• Michael Bacina

Another (alleged) criminal caught courtesy of cryptocurrency

Another reminder of the power of public blockchains has seen a Russian national named Maksim Boiko arrested in Florida.

Boiko is a flamboyant rapper with a penchant for posting instagram pictures of his money, champagne and fancy holidays, is alleged to have been working with an international money laundering organisation known as QQAAZZ.


From humble beginnings, and a very modest start to his rapping career, Mr Boiko traveled to China and started posting photos of piles of money, claiming to have a highly successful business sourcing Chinese goods and services for others. The FBI Complaint alleges Mr Boiko conspired to commit money laundering.



Coindesk reports that suspicions were raised after Mr Boiko tried to enter the US with US$20,000 cash which he claimed was from rental properties and investments in Bitcoin. An investigation of Mr Boiko's phone found pictures of piles of money going back 5 years and conversations where Mr Boiko used the name "gangass". The rapper had used the same username on his Instagram account and the records of BTC-e (the exchange suspected of being involved in laundering the proceeds of the Mt. Gox hack) had an account for a "gangass" using the same email as the name of M Boiko's instagram account. The conversations on Mr Boiko's phone including communications with known criminals involved in the BTC-e money laundering allegations.


The full affidavit setting out the complaint is here, and it discloses allegations that:


  1. Mr Boiko set up bank accounts for known cybercriminals to receive wire transfers from bank accounts hacked by cyber criminals in countries including Australia;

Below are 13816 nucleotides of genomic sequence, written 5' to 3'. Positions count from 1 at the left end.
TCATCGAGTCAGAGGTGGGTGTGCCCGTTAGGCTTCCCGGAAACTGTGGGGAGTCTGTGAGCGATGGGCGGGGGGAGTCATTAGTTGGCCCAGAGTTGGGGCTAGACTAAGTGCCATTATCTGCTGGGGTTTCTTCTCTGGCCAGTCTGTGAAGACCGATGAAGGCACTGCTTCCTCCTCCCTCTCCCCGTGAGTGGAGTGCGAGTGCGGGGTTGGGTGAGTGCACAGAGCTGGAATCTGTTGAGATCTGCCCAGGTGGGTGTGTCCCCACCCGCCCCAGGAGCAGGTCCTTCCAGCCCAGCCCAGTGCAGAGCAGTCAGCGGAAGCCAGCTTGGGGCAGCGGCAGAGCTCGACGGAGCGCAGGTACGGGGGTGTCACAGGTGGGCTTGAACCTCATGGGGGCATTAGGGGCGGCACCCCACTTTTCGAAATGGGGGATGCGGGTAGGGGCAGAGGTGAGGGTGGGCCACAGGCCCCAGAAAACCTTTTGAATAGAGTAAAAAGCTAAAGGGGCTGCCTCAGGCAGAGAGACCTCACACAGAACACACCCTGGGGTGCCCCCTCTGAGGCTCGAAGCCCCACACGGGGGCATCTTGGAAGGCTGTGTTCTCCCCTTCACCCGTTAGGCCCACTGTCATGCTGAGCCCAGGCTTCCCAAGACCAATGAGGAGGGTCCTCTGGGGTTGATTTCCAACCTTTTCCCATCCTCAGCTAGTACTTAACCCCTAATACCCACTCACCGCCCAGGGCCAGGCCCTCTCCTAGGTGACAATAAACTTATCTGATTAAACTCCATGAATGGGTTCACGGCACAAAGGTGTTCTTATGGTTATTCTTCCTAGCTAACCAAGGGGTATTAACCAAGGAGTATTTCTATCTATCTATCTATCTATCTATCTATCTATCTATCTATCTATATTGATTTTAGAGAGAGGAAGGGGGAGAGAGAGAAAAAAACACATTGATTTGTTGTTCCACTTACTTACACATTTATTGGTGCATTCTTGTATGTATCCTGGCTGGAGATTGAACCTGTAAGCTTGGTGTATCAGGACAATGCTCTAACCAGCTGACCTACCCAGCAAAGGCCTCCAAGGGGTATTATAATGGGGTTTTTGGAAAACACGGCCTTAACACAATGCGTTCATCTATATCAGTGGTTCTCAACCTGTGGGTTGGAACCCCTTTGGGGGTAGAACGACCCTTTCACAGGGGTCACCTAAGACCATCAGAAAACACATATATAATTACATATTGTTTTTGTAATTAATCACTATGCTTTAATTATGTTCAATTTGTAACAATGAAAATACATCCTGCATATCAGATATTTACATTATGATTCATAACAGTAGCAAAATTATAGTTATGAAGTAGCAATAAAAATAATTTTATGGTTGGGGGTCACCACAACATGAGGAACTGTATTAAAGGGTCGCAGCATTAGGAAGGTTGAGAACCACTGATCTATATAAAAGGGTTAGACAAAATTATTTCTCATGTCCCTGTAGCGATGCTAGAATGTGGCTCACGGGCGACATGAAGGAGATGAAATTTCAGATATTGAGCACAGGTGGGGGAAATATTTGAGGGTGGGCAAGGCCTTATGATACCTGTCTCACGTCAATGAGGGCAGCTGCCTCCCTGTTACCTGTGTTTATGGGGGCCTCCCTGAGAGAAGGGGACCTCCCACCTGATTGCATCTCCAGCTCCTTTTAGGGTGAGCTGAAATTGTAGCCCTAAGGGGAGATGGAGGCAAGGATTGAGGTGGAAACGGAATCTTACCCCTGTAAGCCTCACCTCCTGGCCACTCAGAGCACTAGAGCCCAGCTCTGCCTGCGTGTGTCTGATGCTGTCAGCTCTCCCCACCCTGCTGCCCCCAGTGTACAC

2. Conversations between Mr Boiko and others lead to an inference that Mr Boiko knew the funds were coming in from criminal activities (such as discussing black lists and compromised credentials);

  3. The dates of money transfers and photographs of money on Mr Boiko's social media are in alignment;

  4. evidence of the sale of credit cards and dirty Bitcoin wallets used for the proceeds of crime.


The affidavit is damning in joining the dots of a sophisticated criminal enterprise assisting scammers to launder money, and it remains to be seen if Mr Boiko is able to mount any kind of defence against the digital trail left behind by these activities. While most of the money laundering alleged in the FBI affidavit is "vanilla" bank account opening and international wire transfers, the involvement of Bitcoin and the immutable record of transactions on that blockchain enabled the FBI to refer to what they call "open source information" for transfers in evidence in the action against Mr Boiko.


This is yet another example of the immutable nature of Blockchain records being part of court proceedings to help catch (alleged) criminals.


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